With the 2011 season creeping up on us and the threat of “real” money being lost soon, the CBA talk has, not coincidently, turned optimistic. It appears that there will be a player vote on the CBA proposal this week, as well as an owner’s meeting to approve the deal. If everything gets signed and approved with no last minute hiccups, the 2011 NFL season can commence, freeing fans to discuss free agency and training camps battles (you know, football stuff) instead hearing terms like “litigation” and “lockout”.
Several lessons can be learned from the past lockout; lessons hopefully that won’t have to be repeated in 8 or 10 years when the next CBA expires.
Nothing gets done until there is a deadline.
A real deadline, with real money involved, is the ultimate impetus to negotiating. Until then neither side is willing to put forth their best efforts or their best deal.
Football is a year round enterprise.
Professional football has created a 365 day a year business cycle, where fans are used to daily news updates and discussions about their team – even in the offseason. From discussions on the draft to free agents to OTA’s, the news never stops coming about your favorite team. Take away any part of this cycle and the fans start to get antsy. If there was any doubt of this go back to the 2011 draft and listen to the crowd shouting “we want football” approximately 5 months before any games were slated to be played.
The court system giveth, and the court system taketh away.
Players were excited by the initial ruling that the lockout was illegal. Legal experts touted how the statement by the court was written in such a way as to be an ironclad rebuttal to a potential appeal. Of course, the appeal was heard and the ruling was overturned, shifting leverage back and forth between the players and owners on a monthly basis. In the end Roger Goodell was right; the only true solution to the labor impasse was through negotiation, not litigation.
Much like making sausage, crafting a CBA is an ugly, messy business.
As the CBA negotiations heated up, players were insulted and owners were lambasted. Insane analogies were made (“playing in the NFL is like modern day slavery”), and scathing Tweets were exchanged across the web by grown, rational men. Regular employees were laid off or furloughed, all in the name of the almighty dollar.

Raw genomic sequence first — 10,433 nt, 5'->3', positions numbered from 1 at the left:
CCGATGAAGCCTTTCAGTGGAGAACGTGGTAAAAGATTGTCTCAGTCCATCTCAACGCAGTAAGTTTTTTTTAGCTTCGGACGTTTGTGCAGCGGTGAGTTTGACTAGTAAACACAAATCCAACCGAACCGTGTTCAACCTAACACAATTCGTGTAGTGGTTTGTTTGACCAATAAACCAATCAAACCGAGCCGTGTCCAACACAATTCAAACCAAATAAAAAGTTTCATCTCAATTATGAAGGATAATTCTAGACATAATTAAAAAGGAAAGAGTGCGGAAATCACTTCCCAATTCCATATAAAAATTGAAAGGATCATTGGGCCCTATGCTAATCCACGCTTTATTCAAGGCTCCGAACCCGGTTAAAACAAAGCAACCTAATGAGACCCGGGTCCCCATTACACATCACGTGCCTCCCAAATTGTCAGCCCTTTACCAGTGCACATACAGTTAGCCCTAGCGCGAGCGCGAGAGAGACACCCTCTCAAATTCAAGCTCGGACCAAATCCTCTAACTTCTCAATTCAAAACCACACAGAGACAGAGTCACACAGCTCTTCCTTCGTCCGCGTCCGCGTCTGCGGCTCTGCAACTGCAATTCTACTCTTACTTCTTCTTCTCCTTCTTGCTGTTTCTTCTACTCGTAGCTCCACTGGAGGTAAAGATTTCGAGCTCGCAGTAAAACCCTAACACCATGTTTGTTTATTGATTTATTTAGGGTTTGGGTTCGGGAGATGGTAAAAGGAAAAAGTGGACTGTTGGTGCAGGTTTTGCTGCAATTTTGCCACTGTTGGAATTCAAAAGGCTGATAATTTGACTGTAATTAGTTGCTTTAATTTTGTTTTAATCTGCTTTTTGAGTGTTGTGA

Beware of lawyers with ulterior motives.
The key word for any legal team engaged on a case is “billable hours.” The longer the process stretches out, the more money they make. One overlooked news item in the past month was the renegotiation of the legal fees from billable hours to a flat fee for completion of the deal, meaning the lawyers now had every incentive to get a deal done as soon as possible rather than stretching out the process and wasting resources that could be spent bilking other clients.
Players are not robots.
One recurring theme from multiple players is how refreshed and healthy they feel, after having spent a summer working out on their own. We will see in the fall if there are more injuries as a result of the lack of team sponsored training events and off season workouts, but going into training camp the majority of players have stated they seen fresher than in seasons past.
Nobody cares about the fans.
Both sides claimed to have the fans’ interest at heart. Both sides created web pages explaining their viewpoints and issued letters to the public and waged a PR battle for months solely to get the fans behind them. In the end the only thing that mattered were the players, the owners, and the money lying on the table between them. I have no issues with this. The owners own the business; and the players are the employees. Fans have no seat at this table – except that the 9 billion dollars they were dividing up is our money. So forget your PR war and just make the deal. Don’t claim that the fans support one side or the other side – we just want football to be played.
Hopefully now that this war has been fought, we can forget we ever learned words like litigation and lockout, and re-learn words like “shoulder” and “MRI” and… oh wait. We don’t want to learn those words either.